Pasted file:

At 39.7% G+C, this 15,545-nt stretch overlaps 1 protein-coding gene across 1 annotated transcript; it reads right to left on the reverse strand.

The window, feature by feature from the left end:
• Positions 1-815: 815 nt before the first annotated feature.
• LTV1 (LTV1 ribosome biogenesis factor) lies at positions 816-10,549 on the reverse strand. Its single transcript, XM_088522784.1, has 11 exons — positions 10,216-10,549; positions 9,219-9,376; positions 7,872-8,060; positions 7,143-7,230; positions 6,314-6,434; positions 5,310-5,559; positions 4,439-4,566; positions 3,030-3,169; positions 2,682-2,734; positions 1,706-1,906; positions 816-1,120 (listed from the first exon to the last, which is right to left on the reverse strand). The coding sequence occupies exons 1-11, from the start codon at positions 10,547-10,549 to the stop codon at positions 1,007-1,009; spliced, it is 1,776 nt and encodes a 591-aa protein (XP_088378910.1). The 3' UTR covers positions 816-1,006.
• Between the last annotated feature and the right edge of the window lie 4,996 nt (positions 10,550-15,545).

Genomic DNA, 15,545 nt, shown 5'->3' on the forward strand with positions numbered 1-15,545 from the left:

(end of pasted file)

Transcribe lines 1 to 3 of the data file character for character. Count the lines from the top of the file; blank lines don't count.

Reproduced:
At 39.7% G+C, this 15,545-nt stretch overlaps 1 protein-coding gene across 1 annotated transcript; it reads right to left on the reverse strand.

The window, feature by feature from the left end:
• Positions 1-815: 815 nt before the first annotated feature.